WASHINGTON — The United States is in a perpetual state of national emergency.
Thirty separate emergencies, in fact.
An emergency declared by President Jimmy Carter on the 10th day of the Iranian hostage crisis in 1979 remains in effect almost 35 years later.
A post-9/11 state of national emergency declared by President George W. Bush — and renewed six times by President Obama — forms the legal basis for much of the war on terror.
Tuesday, President Obama informed Congress he was extending another Bush-era emergency for another year, saying “widespread violence and atrocities” in the Democratic Republic of Congo “pose an unusual and extraordinary threat to the foreign policy of the United States.”
Those emergencies, declared by the president by proclamation or executive order, give the president extraordinary powers — to seize property, call up the National Guard and hire and fire military officers at will.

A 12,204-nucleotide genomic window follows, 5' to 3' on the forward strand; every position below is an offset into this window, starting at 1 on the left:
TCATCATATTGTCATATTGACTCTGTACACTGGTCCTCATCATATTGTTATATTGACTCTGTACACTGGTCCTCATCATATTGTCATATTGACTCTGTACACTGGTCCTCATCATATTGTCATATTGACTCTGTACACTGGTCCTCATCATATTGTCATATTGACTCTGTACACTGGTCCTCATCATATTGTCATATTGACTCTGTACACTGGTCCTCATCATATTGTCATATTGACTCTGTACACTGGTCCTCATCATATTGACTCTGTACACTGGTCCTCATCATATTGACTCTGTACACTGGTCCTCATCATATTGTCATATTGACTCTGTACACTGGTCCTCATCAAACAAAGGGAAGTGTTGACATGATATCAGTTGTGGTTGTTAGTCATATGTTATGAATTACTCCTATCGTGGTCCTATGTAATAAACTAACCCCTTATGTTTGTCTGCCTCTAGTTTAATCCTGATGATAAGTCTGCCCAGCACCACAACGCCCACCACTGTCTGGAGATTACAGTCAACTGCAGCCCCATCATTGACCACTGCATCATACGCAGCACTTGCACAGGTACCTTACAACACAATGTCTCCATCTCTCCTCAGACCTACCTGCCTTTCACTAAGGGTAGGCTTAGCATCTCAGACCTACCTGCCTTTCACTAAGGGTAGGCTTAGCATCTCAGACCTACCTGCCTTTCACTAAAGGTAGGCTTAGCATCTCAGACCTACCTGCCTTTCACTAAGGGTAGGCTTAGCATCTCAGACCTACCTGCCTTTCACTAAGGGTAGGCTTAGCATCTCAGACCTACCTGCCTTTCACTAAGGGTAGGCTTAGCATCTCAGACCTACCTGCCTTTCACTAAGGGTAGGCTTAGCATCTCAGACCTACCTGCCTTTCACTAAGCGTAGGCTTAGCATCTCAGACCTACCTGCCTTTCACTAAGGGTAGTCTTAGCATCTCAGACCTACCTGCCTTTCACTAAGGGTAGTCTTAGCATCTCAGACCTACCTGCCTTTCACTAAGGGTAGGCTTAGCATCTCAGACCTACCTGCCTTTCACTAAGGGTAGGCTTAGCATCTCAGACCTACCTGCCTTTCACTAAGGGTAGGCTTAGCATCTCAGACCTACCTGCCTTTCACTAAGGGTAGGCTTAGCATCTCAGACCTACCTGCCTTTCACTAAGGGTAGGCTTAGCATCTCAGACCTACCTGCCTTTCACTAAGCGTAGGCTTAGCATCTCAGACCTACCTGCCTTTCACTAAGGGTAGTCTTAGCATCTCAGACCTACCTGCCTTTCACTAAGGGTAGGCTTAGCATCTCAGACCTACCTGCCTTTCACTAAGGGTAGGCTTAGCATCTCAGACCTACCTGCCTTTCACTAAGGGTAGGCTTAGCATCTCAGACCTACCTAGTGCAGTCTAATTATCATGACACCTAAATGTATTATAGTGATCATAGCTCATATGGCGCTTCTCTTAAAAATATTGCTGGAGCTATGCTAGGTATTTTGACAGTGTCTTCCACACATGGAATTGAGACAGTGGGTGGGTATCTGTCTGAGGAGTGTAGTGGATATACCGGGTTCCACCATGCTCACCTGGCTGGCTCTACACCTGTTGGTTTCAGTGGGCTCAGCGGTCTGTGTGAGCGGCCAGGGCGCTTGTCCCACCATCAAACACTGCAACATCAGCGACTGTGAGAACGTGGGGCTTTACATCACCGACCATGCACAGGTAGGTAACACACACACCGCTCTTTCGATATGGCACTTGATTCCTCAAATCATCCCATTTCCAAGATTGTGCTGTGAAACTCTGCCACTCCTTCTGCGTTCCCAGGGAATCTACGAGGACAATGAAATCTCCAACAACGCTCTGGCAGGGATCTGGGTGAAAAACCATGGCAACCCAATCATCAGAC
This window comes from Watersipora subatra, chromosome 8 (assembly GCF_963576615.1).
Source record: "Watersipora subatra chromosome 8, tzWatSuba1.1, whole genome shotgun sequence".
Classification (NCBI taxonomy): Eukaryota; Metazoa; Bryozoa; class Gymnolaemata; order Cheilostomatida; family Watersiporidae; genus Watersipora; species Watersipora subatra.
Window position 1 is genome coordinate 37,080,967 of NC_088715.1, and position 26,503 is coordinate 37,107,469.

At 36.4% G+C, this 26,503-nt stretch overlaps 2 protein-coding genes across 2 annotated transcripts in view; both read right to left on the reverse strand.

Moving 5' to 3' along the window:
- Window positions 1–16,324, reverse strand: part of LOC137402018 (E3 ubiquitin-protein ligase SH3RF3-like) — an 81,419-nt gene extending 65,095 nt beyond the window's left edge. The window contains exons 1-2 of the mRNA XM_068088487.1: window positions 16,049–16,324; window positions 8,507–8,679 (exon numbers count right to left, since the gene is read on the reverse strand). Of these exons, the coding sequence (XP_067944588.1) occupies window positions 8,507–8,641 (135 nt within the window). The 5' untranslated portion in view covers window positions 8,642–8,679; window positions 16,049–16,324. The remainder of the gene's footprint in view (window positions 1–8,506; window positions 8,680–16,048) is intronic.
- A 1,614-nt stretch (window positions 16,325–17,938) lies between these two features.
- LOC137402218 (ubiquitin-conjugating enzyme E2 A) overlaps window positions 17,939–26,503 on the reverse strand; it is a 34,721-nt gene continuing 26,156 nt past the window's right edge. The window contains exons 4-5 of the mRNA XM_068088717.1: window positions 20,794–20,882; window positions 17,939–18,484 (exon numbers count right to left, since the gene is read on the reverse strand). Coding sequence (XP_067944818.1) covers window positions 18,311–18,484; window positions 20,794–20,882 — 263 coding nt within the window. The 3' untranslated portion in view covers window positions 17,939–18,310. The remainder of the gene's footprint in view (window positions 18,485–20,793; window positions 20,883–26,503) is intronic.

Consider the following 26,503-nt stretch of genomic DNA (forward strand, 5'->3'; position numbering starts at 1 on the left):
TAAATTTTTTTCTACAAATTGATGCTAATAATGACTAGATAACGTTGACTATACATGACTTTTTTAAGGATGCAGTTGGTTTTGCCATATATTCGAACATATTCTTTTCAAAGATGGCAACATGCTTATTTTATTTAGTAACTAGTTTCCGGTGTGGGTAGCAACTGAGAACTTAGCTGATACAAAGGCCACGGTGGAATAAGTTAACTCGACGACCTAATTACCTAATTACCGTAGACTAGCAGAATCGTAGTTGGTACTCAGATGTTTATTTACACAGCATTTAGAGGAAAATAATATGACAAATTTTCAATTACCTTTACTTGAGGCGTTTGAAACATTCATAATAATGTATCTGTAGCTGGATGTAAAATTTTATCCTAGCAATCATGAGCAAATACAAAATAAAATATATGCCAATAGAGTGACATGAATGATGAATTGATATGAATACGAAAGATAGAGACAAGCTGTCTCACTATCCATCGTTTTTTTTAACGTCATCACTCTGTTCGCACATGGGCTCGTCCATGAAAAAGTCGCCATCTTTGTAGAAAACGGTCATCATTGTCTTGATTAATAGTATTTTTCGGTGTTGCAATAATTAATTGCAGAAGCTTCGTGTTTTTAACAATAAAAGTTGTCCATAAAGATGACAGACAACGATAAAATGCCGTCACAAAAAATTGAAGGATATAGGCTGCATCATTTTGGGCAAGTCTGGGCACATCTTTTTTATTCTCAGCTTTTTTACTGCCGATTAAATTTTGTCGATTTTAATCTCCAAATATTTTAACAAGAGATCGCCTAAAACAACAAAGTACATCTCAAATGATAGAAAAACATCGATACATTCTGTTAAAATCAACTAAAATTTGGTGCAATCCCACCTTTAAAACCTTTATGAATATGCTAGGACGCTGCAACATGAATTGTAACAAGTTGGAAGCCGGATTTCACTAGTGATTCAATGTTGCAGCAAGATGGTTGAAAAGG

“What the National Emergencies Act does is like a toggle switch, and when the president flips it, he gets new powers. It’s like a magic wand. and there are very few constraints about how he turns it on,” said Kim Lane Scheppele, a professor at Princeton University. Continue reading